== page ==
“It is, and it still hurts. When I try to tell them that I want to be a musician, they reject it straight away. They tell me that I would be better off with a more important career. They recommended that I choose either Chemistry or Political Science or even Marine Biology. I chose Economics because it seemed like the one that intrigued me the most. I tried to tell myself that the alternate option for the future would be ideal. The motivation didn’t work. I still have the urge to follow my original dream. But at the same time, I keep thinking about what my parents have always told me. I can’t decide between their passion and my own. It’s driving me crazy, man.”
“I can only imagine the pressure that they’ve pushed you into.”
“If I go with Economics, then I won’t feel good about myself. If I go with rock music, then I’ll let my entire family down. I just can’t decide.”
Lonnie buried his head in his hands, and it almost sounded as if he let out a groan of frustration.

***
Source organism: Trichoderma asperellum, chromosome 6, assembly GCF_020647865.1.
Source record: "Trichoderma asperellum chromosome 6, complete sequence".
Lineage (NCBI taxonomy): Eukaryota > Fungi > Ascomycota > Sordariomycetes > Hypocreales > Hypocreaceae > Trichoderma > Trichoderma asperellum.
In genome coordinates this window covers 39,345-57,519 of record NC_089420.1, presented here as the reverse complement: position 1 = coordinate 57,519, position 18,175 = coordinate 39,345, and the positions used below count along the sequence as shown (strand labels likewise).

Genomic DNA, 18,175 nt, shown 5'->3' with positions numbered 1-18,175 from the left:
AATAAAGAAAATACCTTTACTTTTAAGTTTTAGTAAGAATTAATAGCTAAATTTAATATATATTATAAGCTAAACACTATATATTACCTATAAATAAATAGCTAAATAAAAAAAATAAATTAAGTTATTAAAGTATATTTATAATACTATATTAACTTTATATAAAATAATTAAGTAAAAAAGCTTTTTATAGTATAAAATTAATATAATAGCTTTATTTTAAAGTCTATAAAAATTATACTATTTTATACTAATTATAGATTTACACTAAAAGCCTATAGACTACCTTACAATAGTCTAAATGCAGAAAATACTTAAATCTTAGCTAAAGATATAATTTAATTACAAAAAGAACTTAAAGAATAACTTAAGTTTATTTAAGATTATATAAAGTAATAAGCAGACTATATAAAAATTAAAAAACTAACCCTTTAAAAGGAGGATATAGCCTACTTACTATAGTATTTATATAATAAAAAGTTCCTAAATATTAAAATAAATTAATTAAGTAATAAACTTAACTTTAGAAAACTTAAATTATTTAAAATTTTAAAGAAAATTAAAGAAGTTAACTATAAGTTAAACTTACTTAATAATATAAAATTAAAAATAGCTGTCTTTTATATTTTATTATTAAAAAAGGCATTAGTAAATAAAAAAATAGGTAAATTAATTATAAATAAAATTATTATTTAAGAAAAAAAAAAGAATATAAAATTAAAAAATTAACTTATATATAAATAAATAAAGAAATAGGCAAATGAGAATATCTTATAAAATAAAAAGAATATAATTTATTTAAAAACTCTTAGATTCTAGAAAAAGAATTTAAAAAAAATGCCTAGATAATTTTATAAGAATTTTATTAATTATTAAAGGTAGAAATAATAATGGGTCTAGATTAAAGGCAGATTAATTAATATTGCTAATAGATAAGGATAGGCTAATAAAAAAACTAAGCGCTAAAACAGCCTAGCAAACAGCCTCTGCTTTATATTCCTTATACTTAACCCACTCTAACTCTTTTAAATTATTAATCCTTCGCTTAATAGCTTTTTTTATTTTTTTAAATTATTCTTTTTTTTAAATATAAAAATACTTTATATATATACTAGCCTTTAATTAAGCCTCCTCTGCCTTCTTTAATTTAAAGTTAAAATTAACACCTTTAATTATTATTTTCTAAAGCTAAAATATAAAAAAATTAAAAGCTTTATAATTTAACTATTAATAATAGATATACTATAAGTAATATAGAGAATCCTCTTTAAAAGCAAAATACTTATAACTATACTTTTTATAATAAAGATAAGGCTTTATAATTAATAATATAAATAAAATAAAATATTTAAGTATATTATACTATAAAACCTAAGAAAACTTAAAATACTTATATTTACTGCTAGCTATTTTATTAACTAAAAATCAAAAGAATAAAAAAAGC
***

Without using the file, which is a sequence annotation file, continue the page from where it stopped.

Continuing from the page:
“My life’s gone to absolute crap right now.”
Jeremy tried to comfort him in the best way possible. He kept his eyes on the road as he said, “Don’t give up. I’ll be there to help you. As a matter of fact, I’m doing it right now.”
Lonnie moved his hands away from his face. “Jeremy, has anyone ever told you how generous you are?”
“Yes, and I’m almost sick of hearing about it.”
A genuine smile formed on Lonnie’s face. “You’re a cool guy, you know that?”
“I’m well aware of it.”
Jeremy gave a brief sidelong glance at Lonnie and caught a glimpse of what looked like a rather infatuated look on the young man’s face. Jeremy had an uneasy feeling for the past few months whenever Lonnie gave him that look. Whenever they held discussions in the library concerning politics and literature, Lonnie would sometimes look as if he stared at his significant other during a romantic dinner. Jeremy didn’t want to feel convinced that his young friend acted like the women who flirted with him. But if Lonnie’s newest fascination proved to be a reality, then the librarian still wouldn’t express his criticism towards a dear companion.